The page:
The opposition media outlets that criticise Tayyip Erdogan are threatened with financial harm or punishment so the opposition have to remain silent. It seems that some Kurdish media outlets are more powerful when they create news in Turkish as Med Nûçe does, because they can inform Turkish people and non-governmental organisations. That is why we think that Med Nûçe has become a target. So many Turkish people are also interested in our news because we report not only the issues that Kurdish people deal with, but also the problems of students, universities, and pro-peace academics.

‘Using Turkish made us a target’

Besides Med Nûçe, there are some other media outlets like JIN-HA and Dicle News Agency, which are affected by government policies too. I think about 40 managers, reporters and journalists are under arrest right now. Med Nûçe is not the only press organisation that has been harmed. All media outlets are on the line, Turkish ones under more risk in fact, because they are inside the country. They can be easily taken into custody and even arrested. Using the Turkish language made Med Nûçe the first target.

F.G: Do you think Firat News Agency in Holland and Yeni Ozgur Politika in Germany will also be shut down? Given the history of your predecessors, like Med TV, Medya TV, Roj TV, are you concerned?

F.C: No, I do not think the media outlets in Europe will be shut down, because they don't only report the conflict between the Turkish government and Kurdish people. Our press outlet is not a threat to public order nor does it threaten the other press outlets' ethics. But we know the Turkish government applies pressure both politically and monetarily to shut them down.

F.G: During the peace process initiated by Tayyip Erdogan back in 2013, many Kurdish outlets came into being. Can you talk to us about this phase of media growth and what had given them the optimism to start?

F.C: It is natural sociologically because when there is no conflict, people tend to build institutions they can use to express their ideas; it is not a special thing just for Kurdish people. People cannot establish channels or newspapers when they are under threat of being shut down. People were relieved because there was no war they were not getting killed. They wanted to express their thoughts because they were not content with only Med Nûçe. So circles that could afford it started new channels, magazines and newspapers. In peaceful and free places, people tend to express their feelings and thoughts in different ways.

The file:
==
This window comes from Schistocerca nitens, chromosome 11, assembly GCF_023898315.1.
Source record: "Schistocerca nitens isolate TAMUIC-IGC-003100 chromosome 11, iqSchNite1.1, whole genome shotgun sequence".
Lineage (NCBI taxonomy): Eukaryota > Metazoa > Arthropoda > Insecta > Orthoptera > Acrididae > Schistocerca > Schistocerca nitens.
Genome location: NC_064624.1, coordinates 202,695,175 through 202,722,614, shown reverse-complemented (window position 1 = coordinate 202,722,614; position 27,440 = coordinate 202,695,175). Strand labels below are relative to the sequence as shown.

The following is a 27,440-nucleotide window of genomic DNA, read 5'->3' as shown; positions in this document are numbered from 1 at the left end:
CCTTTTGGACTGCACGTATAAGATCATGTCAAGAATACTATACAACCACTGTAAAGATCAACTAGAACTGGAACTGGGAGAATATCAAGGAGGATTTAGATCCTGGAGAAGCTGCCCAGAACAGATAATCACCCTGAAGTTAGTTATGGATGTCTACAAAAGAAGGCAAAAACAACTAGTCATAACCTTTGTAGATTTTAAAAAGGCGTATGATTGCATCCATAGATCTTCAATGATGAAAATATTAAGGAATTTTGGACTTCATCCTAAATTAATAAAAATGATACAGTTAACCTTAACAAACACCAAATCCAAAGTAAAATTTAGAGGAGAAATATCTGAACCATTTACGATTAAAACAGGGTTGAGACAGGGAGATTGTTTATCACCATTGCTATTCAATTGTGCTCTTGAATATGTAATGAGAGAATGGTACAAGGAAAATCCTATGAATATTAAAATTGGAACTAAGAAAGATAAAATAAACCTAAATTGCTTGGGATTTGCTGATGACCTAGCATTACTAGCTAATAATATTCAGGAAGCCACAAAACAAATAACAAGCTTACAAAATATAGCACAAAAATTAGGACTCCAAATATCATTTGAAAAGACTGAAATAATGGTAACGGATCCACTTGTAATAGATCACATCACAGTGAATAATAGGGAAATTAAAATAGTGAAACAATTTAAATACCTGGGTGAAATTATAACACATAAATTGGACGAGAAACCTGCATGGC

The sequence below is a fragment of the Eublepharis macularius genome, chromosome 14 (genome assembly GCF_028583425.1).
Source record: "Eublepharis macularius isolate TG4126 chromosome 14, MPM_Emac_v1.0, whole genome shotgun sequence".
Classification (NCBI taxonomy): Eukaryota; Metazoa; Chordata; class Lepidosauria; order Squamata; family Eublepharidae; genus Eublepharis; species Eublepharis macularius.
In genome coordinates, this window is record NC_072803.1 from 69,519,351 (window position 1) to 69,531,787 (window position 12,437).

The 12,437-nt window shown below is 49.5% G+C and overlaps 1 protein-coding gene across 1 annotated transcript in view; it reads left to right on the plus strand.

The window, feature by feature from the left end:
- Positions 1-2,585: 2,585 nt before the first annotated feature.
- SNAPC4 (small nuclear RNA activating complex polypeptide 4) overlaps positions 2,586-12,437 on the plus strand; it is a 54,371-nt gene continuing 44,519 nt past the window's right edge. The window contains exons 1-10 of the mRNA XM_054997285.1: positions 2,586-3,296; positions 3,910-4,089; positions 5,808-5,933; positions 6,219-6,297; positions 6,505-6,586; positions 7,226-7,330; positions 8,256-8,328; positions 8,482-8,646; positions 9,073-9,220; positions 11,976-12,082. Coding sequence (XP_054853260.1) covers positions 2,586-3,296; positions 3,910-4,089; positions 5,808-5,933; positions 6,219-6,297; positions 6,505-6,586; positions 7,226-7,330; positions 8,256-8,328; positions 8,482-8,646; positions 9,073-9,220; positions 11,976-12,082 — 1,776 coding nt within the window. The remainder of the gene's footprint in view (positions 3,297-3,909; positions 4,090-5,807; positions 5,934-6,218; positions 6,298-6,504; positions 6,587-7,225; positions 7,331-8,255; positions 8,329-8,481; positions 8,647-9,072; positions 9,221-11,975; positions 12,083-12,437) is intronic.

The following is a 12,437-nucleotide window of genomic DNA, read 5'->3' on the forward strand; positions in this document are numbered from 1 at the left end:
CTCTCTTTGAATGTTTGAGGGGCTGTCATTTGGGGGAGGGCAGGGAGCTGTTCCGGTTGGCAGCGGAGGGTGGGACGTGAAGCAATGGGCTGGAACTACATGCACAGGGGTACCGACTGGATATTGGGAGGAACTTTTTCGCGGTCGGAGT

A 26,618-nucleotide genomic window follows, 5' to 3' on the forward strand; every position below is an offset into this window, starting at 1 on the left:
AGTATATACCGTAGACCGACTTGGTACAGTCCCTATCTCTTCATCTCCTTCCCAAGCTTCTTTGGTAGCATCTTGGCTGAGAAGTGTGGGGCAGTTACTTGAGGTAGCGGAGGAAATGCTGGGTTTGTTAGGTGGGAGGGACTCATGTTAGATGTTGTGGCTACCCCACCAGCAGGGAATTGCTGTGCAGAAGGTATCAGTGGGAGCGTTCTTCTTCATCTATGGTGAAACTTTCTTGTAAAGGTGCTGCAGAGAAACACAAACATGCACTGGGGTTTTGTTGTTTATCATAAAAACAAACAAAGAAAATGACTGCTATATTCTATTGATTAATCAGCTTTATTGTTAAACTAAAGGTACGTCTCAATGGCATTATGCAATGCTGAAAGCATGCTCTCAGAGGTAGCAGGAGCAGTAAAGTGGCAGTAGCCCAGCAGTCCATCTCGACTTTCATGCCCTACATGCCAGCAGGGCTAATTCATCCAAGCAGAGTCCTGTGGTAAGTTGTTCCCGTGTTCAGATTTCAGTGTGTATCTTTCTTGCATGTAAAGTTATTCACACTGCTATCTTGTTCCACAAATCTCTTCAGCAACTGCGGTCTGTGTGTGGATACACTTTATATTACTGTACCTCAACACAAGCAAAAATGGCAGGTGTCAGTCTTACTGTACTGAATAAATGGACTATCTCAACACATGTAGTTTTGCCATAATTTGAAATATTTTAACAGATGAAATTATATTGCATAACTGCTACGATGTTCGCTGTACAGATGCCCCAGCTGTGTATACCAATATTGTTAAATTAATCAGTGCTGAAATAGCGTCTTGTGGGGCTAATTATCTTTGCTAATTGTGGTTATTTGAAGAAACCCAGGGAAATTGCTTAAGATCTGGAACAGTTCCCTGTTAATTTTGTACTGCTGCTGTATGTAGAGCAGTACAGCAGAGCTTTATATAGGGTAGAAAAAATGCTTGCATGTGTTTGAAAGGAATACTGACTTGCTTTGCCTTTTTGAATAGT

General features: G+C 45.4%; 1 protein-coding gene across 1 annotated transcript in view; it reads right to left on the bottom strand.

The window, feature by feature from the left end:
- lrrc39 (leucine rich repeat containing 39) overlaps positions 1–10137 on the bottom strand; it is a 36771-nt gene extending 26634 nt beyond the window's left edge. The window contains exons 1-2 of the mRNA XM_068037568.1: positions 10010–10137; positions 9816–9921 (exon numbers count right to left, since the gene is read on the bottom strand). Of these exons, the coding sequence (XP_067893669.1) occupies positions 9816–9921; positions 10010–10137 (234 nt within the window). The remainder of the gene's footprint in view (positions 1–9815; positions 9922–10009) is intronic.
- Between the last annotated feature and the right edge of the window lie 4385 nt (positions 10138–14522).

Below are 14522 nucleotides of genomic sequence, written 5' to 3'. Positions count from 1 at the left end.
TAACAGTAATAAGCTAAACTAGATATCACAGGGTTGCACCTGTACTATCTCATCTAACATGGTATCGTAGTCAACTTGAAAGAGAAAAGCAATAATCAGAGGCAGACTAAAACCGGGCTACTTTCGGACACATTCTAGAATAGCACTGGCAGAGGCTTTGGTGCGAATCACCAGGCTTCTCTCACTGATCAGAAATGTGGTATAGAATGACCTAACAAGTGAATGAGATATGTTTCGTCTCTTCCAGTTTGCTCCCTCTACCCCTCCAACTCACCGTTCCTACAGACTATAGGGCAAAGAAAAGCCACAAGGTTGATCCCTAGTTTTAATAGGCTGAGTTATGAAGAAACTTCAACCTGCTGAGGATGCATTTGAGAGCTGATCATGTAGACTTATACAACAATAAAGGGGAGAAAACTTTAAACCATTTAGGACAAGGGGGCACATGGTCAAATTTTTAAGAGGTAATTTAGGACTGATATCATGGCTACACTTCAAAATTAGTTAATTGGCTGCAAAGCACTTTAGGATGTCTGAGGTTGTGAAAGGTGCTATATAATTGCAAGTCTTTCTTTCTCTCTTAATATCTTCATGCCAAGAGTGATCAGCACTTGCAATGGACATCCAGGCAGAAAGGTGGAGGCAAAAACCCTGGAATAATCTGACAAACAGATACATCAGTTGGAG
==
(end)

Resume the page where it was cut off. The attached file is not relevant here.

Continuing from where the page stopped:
In my opinion there is a connection between the Kurdish people’s welfare and the establishment of new press outlets. They want to report news or publish video clips in Kurdish.

F.G: How did Kurdish media suffer with the breakdown of peace talks and the current state of violence? 

F.C: Kurdish and Turkish media cannot go and report in Turkey or more precisely Northern Kurdistan because there is a risk of being arrested. Large areas are declared restricted areas so the reporters cannot go to the scene of the news. Even if they do go it is impossible for them to report because they are thought of as being against the government, they are seen as enemies. It is the most harmful thing for the press. Under these circumstances people like politicians or writers don't talk about their opinion. Only the ones who have an uncompromising view of Kurdish politics tend to talk. During the peace process, Med Nûçe reporters were taking statements and talking to government officials and could share and reflect this information, but now this is happening less and less. This is a very difficult situation for a news channel. 

‘A tactic used by the Turkish government’

F.G: Kurdish media has been accused of serving merely as a mouthpiece for the PKK. How do you respond to this? Can you give us a more comprehensive understanding of the role Kurdish media plays, not just for the Kurdish community but also in terms of contributing to dialogue and the peace process?

F.C: Because the PKK is on the European terrorist list, when you say terrorism and public safety, any other matter becomes secondary. It is very dangerous and also open to interpretation. It is not intended to only affect the press. The government claims that the HDP supports terrorism. The mayors who were elected by 70% of votes are under arrest, but the reason for their being in prison is not substantial. The Turkish government has used these strategies before, in Europe as well. Now the government wants use this on both the PYD and YPG, because this is something easy to do. You can bring such an accusation against somebody that you don’t like and want to get rid of. People would be scared of those people.

‘We do not see the PKK as a terrorist organisation’

So the Turkish government associating the PKK with European Kurdish institutions, or using the PKK, has the same logic. As the Kurdish media, we don’t see the PKK as a terrorist organisation and we don’t mind saying this. The PKK is an organisation and establishment that was created by the Kurdish public, young men and women. It’s a political organisation. Also, it has an armed force. Besides we call them guerrillas, not terrorists, we don’t call them what the Turkish press does. We don’t usually say this in programmes but since you’ve asked I’m telling you. We call it the Kurdish liberation struggle, but Turkey calls it terrorism and violence.  These are contradictory terms. We do not do anything special to get rid of these labels. 

Note: This interview was conducted mid October, before the closure of Kurdish news agency DIHA and the raid on Cumhuriyet newspaper.